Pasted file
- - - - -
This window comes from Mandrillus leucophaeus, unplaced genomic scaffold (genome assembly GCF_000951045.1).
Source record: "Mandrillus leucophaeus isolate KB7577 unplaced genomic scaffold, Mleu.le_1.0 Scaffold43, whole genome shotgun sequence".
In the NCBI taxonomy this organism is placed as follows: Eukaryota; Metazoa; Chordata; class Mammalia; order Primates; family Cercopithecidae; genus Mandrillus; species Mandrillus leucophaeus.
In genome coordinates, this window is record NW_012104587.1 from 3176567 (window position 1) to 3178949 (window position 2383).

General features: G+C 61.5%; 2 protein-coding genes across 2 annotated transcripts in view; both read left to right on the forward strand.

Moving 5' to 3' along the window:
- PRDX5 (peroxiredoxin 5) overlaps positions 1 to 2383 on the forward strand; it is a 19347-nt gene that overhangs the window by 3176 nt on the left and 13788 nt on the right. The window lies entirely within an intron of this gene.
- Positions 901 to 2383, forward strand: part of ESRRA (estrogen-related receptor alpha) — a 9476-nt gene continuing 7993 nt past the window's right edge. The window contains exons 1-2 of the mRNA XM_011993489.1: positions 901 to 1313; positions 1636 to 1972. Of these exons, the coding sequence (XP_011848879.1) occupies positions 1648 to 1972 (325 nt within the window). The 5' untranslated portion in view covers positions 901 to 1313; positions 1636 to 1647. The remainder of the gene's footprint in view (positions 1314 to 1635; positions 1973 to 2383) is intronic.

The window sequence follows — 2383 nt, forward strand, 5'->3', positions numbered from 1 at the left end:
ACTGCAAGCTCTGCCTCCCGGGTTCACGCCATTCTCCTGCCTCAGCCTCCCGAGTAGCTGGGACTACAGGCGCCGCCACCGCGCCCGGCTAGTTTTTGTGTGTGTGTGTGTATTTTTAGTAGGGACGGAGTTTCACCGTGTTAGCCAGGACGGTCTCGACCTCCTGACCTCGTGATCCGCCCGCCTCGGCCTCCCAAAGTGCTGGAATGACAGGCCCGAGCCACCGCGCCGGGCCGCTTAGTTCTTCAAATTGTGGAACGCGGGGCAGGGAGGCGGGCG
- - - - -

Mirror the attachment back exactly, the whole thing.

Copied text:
This window comes from Mandrillus leucophaeus, unplaced genomic scaffold (genome assembly GCF_000951045.1).
Source record: "Mandrillus leucophaeus isolate KB7577 unplaced genomic scaffold, Mleu.le_1.0 Scaffold43, whole genome shotgun sequence".
In the NCBI taxonomy this organism is placed as follows: Eukaryota; Metazoa; Chordata; class Mammalia; order Primates; family Cercopithecidae; genus Mandrillus; species Mandrillus leucophaeus.
In genome coordinates, this window is record NW_012104587.1 from 3176567 (window position 1) to 3178949 (window position 2383).

General features: G+C 61.5%; 2 protein-coding genes across 2 annotated transcripts in view; both read left to right on the forward strand.

Moving 5' to 3' along the window:
- PRDX5 (peroxiredoxin 5) overlaps positions 1 to 2383 on the forward strand; it is a 19347-nt gene that overhangs the window by 3176 nt on the left and 13788 nt on the right. The window lies entirely within an intron of this gene.
- Positions 901 to 2383, forward strand: part of ESRRA (estrogen-related receptor alpha) — a 9476-nt gene continuing 7993 nt past the window's right edge. The window contains exons 1-2 of the mRNA XM_011993489.1: positions 901 to 1313; positions 1636 to 1972. Of these exons, the coding sequence (XP_011848879.1) occupies positions 1648 to 1972 (325 nt within the window). The 5' untranslated portion in view covers positions 901 to 1313; positions 1636 to 1647. The remainder of the gene's footprint in view (positions 1314 to 1635; positions 1973 to 2383) is intronic.

The window sequence follows — 2383 nt, forward strand, 5'->3', positions numbered from 1 at the left end:
ACTGCAAGCTCTGCCTCCCGGGTTCACGCCATTCTCCTGCCTCAGCCTCCCGAGTAGCTGGGACTACAGGCGCCGCCACCGCGCCCGGCTAGTTTTTGTGTGTGTGTGTGTATTTTTAGTAGGGACGGAGTTTCACCGTGTTAGCCAGGACGGTCTCGACCTCCTGACCTCGTGATCCGCCCGCCTCGGCCTCCCAAAGTGCTGGAATGACAGGCCCGAGCCACCGCGCCGGGCCGCTTAGTTCTTCAAATTGTGGAACGCGGGGCAGGGAGGCGGGCG